Along the way I did launch a bridge instance in AWS. Initially on the free tier, but I continued to run it (costs around $21/month). On Saturday, I replaced it with a more recent AMI configured as an obfsproxy bridge spot request instance. The old AMI was Ubuntu 10.04 based, and the new AMI is Ubuntu 12.04. I had thought of trying to use FreeBSD, but thought the Tor-Cloud images would be faster to get up and running. They weren't, as TOR and other packages weren't installed (which also meant there were a lot of configurations I didn't save from the old instance), so I spent a lot more time this weekend on it than I had planned.

I will see how that works. Perhaps I'll consider resurrecting my relays this way. Perhaps I'll use FreeBSD in AWS for something else (though there might be a better non-EC2 way to deploy it).

The Dreamer.
 

raindog308

New Member

Thanks: 1
Messages: 10

#12
A recent BSD Now episode (63? I forget the exact number) mentioned that > 80% of TOR nodes run on Linux, which is a serious concern. If there was a serious issue affecting Linux (like, say, shellshock :)) then virtually all of TOR could be taken off line. As they noted in the show, Verisign runs the .com root servers off a mix of Linux/FreeBSD/Solaris so that a platform-wide issue doesn't affect the root serving. So more BSD-based nodes would help TOR in the sense of providing more survivability.

I've never run an exit relay because exit relays bring legal hassles, or require hosting in expensive places. I run several Free- & OpenBSD TOR relays on KVM VPSes for $5/month each. I don't have the cash to run an exit node so I do what I can with relays. As a side note, I usually compile my own rather than run the package, as the package is always months behind and is marked as obsolete (not surprising - it's the same on OpenBSD as well).

EC2, because of the way bandwidth is priced, is one of the most expensive places to host a TOR relay.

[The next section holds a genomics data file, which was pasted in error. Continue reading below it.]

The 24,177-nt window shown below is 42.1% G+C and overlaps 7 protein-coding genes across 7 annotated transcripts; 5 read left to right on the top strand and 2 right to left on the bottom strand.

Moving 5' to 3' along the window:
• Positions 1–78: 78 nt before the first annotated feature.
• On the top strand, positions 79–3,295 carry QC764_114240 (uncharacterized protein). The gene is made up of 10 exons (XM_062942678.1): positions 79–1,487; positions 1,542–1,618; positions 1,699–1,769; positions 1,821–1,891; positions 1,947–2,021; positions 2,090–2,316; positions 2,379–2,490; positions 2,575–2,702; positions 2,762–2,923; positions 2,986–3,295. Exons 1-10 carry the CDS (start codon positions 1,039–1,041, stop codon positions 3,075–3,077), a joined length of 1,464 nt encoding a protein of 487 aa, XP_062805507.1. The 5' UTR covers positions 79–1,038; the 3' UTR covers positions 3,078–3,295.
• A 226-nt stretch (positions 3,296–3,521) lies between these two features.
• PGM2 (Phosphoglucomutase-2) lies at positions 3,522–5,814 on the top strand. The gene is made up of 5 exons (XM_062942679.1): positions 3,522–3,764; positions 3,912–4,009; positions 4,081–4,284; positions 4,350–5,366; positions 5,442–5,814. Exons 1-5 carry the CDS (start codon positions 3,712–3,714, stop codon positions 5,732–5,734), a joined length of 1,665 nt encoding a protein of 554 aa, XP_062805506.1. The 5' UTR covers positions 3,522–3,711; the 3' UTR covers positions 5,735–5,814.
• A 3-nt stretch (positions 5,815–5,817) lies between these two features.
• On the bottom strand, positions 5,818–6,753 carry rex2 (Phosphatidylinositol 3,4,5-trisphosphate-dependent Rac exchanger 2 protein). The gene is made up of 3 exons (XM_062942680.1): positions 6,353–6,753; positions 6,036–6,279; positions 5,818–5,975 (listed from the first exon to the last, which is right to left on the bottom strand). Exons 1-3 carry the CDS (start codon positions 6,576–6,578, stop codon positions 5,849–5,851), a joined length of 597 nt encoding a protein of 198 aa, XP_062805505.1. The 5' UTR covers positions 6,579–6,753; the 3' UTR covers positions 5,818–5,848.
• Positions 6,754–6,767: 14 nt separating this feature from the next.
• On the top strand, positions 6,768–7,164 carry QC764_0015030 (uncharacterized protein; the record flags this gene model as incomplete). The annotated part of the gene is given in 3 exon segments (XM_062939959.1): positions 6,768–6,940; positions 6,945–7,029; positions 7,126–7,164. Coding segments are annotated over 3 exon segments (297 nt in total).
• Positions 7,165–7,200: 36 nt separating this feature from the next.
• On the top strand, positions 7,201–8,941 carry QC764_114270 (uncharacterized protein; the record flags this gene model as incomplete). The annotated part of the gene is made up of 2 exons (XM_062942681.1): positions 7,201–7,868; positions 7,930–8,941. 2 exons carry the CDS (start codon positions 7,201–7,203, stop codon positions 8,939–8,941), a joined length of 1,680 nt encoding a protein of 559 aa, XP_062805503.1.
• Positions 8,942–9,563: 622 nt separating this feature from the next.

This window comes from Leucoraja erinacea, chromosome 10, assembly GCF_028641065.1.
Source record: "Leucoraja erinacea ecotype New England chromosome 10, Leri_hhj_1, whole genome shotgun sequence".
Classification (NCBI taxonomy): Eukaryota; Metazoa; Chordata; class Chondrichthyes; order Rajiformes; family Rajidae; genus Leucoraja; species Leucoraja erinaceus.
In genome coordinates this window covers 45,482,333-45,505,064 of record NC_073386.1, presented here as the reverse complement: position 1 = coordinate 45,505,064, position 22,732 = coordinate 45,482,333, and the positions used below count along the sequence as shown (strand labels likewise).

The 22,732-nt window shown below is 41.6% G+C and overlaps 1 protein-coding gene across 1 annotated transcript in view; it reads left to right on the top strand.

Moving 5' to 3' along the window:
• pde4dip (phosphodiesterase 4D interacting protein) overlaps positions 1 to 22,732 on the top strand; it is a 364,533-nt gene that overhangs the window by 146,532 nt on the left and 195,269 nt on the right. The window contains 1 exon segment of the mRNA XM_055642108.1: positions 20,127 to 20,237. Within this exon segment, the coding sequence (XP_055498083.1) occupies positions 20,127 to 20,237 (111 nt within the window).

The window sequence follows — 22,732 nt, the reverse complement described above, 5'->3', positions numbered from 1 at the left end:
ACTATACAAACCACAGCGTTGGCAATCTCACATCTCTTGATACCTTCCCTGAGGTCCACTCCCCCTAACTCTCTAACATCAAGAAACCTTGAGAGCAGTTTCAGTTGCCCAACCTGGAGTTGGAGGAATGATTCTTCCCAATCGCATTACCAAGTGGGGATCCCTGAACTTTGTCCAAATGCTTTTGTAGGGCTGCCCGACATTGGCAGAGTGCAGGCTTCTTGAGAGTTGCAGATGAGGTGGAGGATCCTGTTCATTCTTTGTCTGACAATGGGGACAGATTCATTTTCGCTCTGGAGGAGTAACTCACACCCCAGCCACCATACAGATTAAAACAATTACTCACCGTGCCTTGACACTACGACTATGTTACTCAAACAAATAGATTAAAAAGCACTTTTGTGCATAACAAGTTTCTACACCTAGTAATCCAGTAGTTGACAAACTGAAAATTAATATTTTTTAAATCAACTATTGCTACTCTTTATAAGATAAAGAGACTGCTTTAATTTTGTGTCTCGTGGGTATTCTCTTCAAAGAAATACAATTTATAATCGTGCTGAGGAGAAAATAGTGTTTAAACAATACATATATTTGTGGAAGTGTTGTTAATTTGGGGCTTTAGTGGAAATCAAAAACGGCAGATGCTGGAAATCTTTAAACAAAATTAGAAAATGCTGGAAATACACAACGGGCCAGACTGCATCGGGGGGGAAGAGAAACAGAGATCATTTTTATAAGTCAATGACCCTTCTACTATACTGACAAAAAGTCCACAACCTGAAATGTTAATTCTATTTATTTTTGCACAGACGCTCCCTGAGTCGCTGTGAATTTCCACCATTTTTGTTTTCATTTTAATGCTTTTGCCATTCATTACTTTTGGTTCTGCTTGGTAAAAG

TheDreamer

Member

Thanks: 5
Messages: 69

#13
Hmm, well, at this point TOR is a hobby/interest for me...but if I wanted to go to the next level and try exit relays again it would likely be in the form of pay someone else to run it....think it was something like if you donate $50/month you can name an exit relay. I'm still haven't reached the point of going from $65/year to $100/year to EFF (I gave is strong consideration this year, but didn't.)

Finding spot request seems to work fine for my TOR bridge, and monthly charge seems to be around $3/month. Which reflects that the bulk of the cost for running the bridge has been CPU and disk charges. Not sure if doing a non-exit relay would result in more traffic or not. When I first started, there was lots of traffic, such that the default config of 10GB/week quotas would be exhausted in less than a day. Now it feels like it would take months to reach 10GB. Thinking I might look at going ahead with resurrecting my relays, though not sure if FreeBSD is really the way I want to go. Though I have automated poudriere to run (more or less) 2 daily bulk runs. Its basically two different sets of options, the primary difference being one with X11 & DOCS set and one with them unset, or servers vs workstations. I got through the other options now and then to pick the ones I want, like at work where IPv6 is banned I build bind with 'filter-aaaa' enabled. Though not sure I want to open up my home computer to providing packages for my EC2 instances.

OTOH, I was caught off guard on needing to rebuild all my packages for 9.3 before upgrading to 9.3....which means the 3 (down from 4) FreeBSD systems I take care of at work haven't made it to 9.3 yet (one 9.2 and two 9.1) My poudriere server at work hadn't reached the same level of automation as my home one (almost gave up on reaching automation, especially when 3.1's atomic repository implementation differed from how I was doing it (w/zfs snapshots)) And, I'm still working on getting my workstation at home stable again.

On the most part the Ubuntu images take care of themselves.... unattended-upgrades is configured to update everything and reboot as necessary (either when it wants to, or when I permit it). Hadn't really looked to see about an equivalent for non-Ubuntu systems (namely FreeBSD and CentOS), but - for reasons other than unattended TORs in the cloud - I should. Like what's it say when you stumble across a machine with an uptime of 3092 days?

I once ran into a server, where a sysadmin had repurposed a dev server into a temporary production server (to do maintenance on the hardware, which he set aside and forgot until over a year after he had quit.) By making all the system config changes without touching any files, and using tmpfs.... It had an uptime of over 2 years, when it was hit with patches and vanished on reboot. I think that's why & when we stopped doing routine patching of everything. The loss of the server pretty much stopped everything in the datacenter, its now an ha pair and everything should be configured to know about a backup server in another building.

But, these days the push is for everything to be on Ubuntu, unless there's some valid reason not to (namely Oracle), and get rid of all the Sun/Oracle hardware.

The thing I would miss the most once this is all done, is ZFS.

The Dreamer.